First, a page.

dnanian 06-12-2005 11:26 AM

Thanks for the additional information. We're actively pursuing a solution.

sjk 06-13-2005 03:01 AM

Thanks for noticing and reporting this issue, Steve. I've wondered what was causing broken hard links of files on certain system volumes but had never correlated it with SD!. Awhile ago that might have become a significant space-consuming problem for some hard linked large media files if they'd been backed up using SD!.

If anyone's interested, running "find /path/of/folder -type f -links +1 -ls" in a Terminal shell is one way to locate and list hard linked files. The second column of the output is the inode number.

Hopefully there will eventually be a fix for this. Thanks for investigating it, Dave.

steve 06-14-2005 01:16 AM

You're welcome, sjk. I was afraid maybe this whole topic was too esoteric to bother about, so I'm glad you found it useful.

And thanks for posting your suggested command for listing hard links. It's certainly more sensible than the bass-ackwards method I posted. I guess you can tell I'm not a unix guy, eh? :o

Steve

garoomph 06-19-2006 06:27 PM

DarwinPorts maintains hard links to all files it installed in /opt/local below /opt/local/var/db/dports/software. As SD unrolls these while backing up, the clone may be significantly larger than the source. This could cause problems when restoring a drive that was nearly full before it failed.

At the moment I can't think of applications relying on changing file contents through hard linking (as opposed to the usual "unlink on overwrite").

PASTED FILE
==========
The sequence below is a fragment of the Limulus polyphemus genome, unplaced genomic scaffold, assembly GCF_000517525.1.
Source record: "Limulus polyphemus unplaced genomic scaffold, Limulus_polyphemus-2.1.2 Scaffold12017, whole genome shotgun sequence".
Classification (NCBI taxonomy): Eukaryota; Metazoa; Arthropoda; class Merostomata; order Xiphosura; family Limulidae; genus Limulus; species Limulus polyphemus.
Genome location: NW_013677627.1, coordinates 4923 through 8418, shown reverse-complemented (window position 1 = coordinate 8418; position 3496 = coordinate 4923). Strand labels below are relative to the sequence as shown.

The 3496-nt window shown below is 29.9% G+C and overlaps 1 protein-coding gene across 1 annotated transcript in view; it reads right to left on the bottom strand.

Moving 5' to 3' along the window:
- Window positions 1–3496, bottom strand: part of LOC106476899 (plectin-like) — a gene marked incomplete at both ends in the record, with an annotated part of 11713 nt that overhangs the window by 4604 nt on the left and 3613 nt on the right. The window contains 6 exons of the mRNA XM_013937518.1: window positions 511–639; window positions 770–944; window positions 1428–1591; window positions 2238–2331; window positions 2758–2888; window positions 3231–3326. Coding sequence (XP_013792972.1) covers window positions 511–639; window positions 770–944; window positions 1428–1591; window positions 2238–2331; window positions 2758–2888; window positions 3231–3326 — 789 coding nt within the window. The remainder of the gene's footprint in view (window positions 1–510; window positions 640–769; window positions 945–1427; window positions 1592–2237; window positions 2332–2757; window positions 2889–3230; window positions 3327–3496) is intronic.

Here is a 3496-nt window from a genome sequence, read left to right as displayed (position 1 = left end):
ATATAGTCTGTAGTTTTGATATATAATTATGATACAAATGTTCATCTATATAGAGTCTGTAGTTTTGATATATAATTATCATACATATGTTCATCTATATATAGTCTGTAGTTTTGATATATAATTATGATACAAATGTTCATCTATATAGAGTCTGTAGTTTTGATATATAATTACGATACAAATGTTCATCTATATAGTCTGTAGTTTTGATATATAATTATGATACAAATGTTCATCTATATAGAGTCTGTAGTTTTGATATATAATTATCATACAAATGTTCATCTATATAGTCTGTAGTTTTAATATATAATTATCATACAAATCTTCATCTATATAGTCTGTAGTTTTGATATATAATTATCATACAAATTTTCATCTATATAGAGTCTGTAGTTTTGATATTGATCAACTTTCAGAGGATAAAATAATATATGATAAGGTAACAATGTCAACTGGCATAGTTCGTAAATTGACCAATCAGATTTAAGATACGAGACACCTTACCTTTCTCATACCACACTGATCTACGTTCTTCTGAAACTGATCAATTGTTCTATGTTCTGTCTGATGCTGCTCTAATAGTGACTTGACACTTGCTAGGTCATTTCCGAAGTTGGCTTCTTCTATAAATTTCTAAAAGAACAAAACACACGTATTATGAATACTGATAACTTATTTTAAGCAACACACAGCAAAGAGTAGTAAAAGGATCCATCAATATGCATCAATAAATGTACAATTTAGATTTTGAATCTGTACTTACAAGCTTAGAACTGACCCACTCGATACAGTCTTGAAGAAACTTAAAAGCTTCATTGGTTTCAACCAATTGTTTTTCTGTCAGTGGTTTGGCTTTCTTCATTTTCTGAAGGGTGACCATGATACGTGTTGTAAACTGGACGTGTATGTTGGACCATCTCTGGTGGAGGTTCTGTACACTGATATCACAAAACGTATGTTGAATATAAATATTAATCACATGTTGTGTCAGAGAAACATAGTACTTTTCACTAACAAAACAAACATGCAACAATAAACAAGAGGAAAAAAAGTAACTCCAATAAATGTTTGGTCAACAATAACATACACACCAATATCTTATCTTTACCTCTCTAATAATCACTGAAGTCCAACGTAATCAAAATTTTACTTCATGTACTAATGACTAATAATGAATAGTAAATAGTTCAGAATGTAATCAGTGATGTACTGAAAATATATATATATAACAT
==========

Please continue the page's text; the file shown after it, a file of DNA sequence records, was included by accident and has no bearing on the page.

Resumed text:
To me it generally feels wrong that a "clone"'s filesystem should be differ from its source in such a fundamental way.

dnanian 06-19-2006 06:29 PM

SuperDuper! does not unroll hard links: we replicate the hard links on the destination. (These messages are from a long time ago: the issue with hard links was corrected many, many moons ago.)

garoomph 06-19-2006 06:39 PM

Quote:

Originally Posted by dnanian
SuperDuper! does not unroll hard links

Really? Always?

Of course you can't answer for DarwinPorts, but in the following (ls -i) sitecopy was installed before a HD->Clone->HD restore and mplayer afterwards:

436867 /private/opt/local/var/db/dports/software/sitecopy/0.16.0_0/opt/local/bin/sitecopy
426257 /opt/local/bin/sitecopy

426249 /opt/local/bin/mplayer
426249 /private/opt/local/var/db/dports/software/MPlayer/cvs-20060408_0+darwin_8+macosx+real/opt/local/bin/mplayer

dnanian 06-19-2006 06:46 PM

If it did unroll something, it's a bug: we specifically check for and recreate hard links.

I just ran a simple test: I created two disk images, "linktest1" and "linktest2". I touched a file and then created a hard link to it:

Code:

Daves-15-MacBook:/Volumes/linktest1 dnanian$ touch foo
Daves-15-MacBook:/Volumes/linktest1 dnanian$ ln foo foo2
Daves-15-MacBook:/Volumes/linktest1 dnanian$ ls -l
total 0
-rw-r--r--  2 dnanian  dnanian  0 Jun 19 17:44 foo
-rw-r--r--  2 dnanian  dnanian  0 Jun 19 17:44 foo2
Daves-15-MacBook:/Volumes/linktest1 dnanian$ ls -i
19 foo  19 foo2

I then used "Backup - all files" to copy to "linktest2":

Code:

Daves-15-MacBook:/Volumes/linktest1 dnanian$ cd
Daves-15-MacBook:~ dnanian$ cd /Volumes/linktest2
Daves-15-MacBook:/Volumes/linktest2 dnanian$ ls -i
19 foo  19 foo2
Daves-15-MacBook:/Volumes/linktest2 dnanian$

So, it seems to work... checking other known hard links seem fine here, too...